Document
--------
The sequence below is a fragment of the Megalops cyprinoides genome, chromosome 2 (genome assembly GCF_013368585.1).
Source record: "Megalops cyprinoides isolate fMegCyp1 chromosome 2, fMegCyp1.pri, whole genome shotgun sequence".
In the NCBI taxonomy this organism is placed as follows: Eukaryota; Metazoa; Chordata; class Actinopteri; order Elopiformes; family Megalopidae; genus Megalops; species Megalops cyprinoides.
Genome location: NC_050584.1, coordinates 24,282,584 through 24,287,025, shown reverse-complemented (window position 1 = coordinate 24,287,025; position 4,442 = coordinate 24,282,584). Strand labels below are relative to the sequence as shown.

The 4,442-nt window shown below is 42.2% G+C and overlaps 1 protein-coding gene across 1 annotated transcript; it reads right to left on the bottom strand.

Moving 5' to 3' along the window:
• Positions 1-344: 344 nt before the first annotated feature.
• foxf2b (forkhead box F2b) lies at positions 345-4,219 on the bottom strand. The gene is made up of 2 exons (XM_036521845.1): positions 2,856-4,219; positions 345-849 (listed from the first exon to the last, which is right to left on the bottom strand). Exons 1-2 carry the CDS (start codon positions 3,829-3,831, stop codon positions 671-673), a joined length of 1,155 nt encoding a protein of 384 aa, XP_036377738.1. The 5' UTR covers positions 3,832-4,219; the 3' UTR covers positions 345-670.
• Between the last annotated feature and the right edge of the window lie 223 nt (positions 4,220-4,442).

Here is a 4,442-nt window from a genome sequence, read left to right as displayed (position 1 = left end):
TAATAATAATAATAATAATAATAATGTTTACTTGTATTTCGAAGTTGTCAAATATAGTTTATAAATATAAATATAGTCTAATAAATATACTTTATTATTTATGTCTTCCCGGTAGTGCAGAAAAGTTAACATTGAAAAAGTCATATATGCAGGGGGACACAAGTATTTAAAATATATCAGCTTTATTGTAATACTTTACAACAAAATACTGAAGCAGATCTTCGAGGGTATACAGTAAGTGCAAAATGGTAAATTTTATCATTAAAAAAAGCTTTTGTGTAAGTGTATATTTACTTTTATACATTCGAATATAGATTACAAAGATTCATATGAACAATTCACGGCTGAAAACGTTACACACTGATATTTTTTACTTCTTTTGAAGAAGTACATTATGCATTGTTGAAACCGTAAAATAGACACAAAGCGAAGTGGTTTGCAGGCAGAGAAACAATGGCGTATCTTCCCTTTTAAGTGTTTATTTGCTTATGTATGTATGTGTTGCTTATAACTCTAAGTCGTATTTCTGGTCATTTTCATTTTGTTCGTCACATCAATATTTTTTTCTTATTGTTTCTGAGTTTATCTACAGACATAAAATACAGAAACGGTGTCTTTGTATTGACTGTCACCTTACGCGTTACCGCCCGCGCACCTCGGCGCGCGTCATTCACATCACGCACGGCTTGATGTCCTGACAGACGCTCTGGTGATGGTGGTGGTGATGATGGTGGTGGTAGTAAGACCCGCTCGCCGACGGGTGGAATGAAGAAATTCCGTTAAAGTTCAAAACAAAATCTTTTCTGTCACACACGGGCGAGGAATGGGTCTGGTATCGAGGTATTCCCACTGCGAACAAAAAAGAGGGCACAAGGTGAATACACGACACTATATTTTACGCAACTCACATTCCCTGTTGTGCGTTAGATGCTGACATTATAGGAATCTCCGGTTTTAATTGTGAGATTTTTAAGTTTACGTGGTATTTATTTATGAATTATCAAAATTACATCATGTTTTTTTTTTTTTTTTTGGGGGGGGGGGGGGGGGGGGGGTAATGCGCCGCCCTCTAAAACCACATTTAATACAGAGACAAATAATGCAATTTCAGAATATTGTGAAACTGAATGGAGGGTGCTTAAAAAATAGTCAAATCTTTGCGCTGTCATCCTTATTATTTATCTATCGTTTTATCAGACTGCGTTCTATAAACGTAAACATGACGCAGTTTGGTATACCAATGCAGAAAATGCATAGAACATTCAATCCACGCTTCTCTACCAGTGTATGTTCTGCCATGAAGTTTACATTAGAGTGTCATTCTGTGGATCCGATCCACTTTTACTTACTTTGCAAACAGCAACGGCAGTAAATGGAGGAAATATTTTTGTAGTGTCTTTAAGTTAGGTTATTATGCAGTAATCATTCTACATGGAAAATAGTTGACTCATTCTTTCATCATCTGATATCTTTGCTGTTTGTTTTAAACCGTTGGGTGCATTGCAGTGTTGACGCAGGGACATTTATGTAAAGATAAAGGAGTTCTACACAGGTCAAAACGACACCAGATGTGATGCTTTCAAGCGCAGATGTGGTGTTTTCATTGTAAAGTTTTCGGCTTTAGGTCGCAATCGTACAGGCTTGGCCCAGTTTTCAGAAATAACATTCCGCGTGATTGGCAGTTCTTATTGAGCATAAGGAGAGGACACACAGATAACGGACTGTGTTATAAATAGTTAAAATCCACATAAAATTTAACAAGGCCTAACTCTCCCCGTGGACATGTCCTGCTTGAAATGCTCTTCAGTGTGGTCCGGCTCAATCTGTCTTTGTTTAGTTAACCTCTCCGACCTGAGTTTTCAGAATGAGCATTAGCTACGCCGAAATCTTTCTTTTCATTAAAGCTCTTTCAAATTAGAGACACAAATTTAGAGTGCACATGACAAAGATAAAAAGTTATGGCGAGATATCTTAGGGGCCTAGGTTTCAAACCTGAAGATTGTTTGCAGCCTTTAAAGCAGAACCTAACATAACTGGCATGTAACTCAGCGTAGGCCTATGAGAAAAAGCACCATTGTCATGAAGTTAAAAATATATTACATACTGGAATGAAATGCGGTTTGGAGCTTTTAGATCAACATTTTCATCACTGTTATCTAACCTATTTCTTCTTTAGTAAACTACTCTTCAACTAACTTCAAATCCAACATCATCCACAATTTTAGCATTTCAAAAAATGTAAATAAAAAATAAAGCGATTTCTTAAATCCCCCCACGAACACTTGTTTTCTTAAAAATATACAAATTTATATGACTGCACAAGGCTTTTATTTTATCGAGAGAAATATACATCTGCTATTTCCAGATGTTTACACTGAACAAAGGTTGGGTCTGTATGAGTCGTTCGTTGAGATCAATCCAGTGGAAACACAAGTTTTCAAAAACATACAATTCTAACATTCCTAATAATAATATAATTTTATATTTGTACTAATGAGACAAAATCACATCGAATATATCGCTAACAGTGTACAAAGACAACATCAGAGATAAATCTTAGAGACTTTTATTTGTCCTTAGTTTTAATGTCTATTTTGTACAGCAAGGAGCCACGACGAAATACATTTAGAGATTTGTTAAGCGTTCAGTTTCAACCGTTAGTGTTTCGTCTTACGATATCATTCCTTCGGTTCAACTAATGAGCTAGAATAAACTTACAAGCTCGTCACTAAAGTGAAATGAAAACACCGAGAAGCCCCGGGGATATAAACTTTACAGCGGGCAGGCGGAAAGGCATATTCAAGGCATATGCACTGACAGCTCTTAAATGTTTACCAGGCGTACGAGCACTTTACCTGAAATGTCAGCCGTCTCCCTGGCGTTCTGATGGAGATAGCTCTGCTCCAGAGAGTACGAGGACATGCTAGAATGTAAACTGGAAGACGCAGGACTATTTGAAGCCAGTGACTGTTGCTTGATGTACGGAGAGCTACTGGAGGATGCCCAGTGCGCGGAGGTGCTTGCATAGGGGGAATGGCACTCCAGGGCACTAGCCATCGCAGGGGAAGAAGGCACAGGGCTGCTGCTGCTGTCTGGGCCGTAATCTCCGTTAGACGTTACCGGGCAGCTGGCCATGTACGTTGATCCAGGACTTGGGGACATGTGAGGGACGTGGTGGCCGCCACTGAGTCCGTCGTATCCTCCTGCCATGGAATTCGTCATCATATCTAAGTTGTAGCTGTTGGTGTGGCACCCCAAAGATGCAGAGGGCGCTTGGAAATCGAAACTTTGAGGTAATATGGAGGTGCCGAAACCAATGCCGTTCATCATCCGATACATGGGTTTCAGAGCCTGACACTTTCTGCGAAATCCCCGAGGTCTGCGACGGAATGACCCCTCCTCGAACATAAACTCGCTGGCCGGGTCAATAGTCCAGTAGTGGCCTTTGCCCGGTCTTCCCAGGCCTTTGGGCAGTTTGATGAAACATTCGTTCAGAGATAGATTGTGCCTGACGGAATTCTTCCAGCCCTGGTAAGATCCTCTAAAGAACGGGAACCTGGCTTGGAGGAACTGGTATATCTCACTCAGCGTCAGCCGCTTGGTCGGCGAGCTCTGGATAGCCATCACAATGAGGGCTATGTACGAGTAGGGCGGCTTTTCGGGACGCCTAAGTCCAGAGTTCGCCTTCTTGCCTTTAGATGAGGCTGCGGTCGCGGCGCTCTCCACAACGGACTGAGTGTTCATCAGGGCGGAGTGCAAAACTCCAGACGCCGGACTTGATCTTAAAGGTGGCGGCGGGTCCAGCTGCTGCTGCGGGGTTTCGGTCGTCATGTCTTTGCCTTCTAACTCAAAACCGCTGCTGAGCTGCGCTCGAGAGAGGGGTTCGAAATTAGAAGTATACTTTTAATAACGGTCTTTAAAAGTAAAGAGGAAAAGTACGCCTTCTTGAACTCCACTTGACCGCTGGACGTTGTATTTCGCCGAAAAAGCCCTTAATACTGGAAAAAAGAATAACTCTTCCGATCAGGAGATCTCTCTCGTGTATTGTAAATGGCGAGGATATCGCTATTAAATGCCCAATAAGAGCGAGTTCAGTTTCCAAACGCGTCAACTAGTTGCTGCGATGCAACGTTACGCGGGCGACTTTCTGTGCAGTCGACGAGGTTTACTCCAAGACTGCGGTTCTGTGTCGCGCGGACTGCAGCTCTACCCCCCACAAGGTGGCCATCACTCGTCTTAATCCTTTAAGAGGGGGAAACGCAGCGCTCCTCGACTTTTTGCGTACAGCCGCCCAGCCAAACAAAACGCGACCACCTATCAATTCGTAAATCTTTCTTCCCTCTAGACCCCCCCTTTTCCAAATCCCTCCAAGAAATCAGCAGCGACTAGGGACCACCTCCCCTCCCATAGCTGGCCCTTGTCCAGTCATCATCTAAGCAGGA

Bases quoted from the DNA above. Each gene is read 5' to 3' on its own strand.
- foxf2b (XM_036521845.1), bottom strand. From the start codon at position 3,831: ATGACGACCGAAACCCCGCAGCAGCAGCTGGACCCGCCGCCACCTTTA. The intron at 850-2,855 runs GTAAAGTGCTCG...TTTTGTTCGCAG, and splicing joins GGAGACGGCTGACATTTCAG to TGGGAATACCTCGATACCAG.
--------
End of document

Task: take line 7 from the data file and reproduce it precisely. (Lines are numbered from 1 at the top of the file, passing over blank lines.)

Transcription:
• Positions 1-344: 344 nt before the first annotated feature.